Table of Contents
Influenza Research and Treatment
Volume 2014, Article ID 965749, 6 pages
http://dx.doi.org/10.1155/2014/965749
Research Article

Avian Influenza Surveillance in the Danube Delta Using Sentinel Geese and Ducks

1Center for Health Policy and Public Health, Institute for Social Research, Faculty of Political, Administrative and Communication Sciences, Babes-Bolyai University, 400132 Cluj-Napoca, Romania
2Department of Infectious Diseases, St. Jude Children’s Research Hospital, Center of Excellence for Influenza Research and Surveillance, Memphis, TN 38105, USA
3College of Public Health and Health Professions, and Emerging Pathogens Institute, University of Florida, 101 S. Newell Dr., Suite 2150A, Gainesville, FL 32610, USA

Received 21 November 2013; Accepted 26 February 2014; Published 25 March 2014

Academic Editor: Daniel R. Perez

Copyright © 2014 Alexandru Coman et al. This is an open access article distributed under the Creative Commons Attribution License, which permits unrestricted use, distribution, and reproduction in any medium, provided the original work is properly cited.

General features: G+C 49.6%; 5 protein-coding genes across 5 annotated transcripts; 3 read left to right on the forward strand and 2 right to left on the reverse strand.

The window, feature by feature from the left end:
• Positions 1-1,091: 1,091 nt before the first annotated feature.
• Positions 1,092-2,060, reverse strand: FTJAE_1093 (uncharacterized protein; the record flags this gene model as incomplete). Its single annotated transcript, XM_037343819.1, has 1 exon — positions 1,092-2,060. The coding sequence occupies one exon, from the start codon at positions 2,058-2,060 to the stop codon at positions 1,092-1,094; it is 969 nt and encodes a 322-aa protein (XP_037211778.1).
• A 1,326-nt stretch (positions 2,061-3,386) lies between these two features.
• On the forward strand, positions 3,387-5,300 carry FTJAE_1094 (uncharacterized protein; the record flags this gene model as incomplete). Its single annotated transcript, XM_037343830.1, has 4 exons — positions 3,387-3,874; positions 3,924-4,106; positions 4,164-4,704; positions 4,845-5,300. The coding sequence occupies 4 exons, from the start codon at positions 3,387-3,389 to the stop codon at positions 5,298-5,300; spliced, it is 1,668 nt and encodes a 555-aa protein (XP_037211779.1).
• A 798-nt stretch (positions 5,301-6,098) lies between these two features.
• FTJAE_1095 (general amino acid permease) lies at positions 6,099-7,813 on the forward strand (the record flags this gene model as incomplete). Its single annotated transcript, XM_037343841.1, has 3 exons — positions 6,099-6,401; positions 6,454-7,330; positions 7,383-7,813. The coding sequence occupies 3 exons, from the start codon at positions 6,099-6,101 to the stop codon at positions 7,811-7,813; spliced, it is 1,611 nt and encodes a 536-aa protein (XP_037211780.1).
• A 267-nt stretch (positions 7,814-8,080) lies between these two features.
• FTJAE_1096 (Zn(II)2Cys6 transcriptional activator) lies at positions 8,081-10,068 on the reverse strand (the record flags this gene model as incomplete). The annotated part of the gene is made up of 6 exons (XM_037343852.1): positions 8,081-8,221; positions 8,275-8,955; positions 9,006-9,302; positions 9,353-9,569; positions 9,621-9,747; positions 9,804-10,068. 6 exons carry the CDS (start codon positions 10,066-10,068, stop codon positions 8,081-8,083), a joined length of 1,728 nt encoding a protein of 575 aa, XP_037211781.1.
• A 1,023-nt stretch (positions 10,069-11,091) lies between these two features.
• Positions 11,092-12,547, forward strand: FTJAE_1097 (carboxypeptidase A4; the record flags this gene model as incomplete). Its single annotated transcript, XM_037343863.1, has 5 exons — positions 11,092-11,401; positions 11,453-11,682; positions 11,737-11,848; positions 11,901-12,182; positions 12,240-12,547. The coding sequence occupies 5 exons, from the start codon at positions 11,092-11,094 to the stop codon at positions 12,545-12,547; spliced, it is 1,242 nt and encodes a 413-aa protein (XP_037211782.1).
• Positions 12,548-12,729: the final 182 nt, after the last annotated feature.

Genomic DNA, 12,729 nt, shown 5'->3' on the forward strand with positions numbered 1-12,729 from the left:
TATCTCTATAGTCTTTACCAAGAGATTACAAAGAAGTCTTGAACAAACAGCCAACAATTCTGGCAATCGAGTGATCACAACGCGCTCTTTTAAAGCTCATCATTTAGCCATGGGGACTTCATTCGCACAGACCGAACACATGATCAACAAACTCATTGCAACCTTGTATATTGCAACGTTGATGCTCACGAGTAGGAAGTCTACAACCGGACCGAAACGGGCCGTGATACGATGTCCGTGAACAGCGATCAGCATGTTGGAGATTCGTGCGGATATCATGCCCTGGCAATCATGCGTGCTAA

Abstract

Highly pathogenic avian influenza (HPAI) H5N1 virus incursions from migrating birds have occurred multiple times in Romania since 2005. Beginning in September 2008 through April 2013, seasonal sentinel surveillance for avian influenza A viruses (AIVs) using domestic geese (Anser cygnoides) and ducks (Anas platyrhynchos) in the Danube Delta was established by placing 15 geese and 5 ducks at seven sites. Tracheal and cloacal swabs, and sera collections (starting in 2009) were taken monthly. We studied a total of 580 domestic birds and collected 5,520 cloacal and tracheal swabs from each and 2,760 sera samples. All swabs were studied with real-time reverse transcription polymerase chain reaction (rRT-PCR) for evidence of AIV. Serological samples were studied with hemagglutination inhibition assays against avian H5, H7, and H9 influenza viruses. From 2009 to 2013, 47 swab specimens from Cot Candura, Enisala, and Saon screened positive for AIV; further subtyping demonstrated that 14 ducks and 20 geese had cloacal evidence of H5N3 carriage. Correspondingly, 4 to 12 weeks after these molecular detections, sentinel bird sera revealed elevated HI titers against H5 virus antigens. We posit that domestic bird surveillance is an effective method to conduct AIV surveillance among migrating birds in delta areas.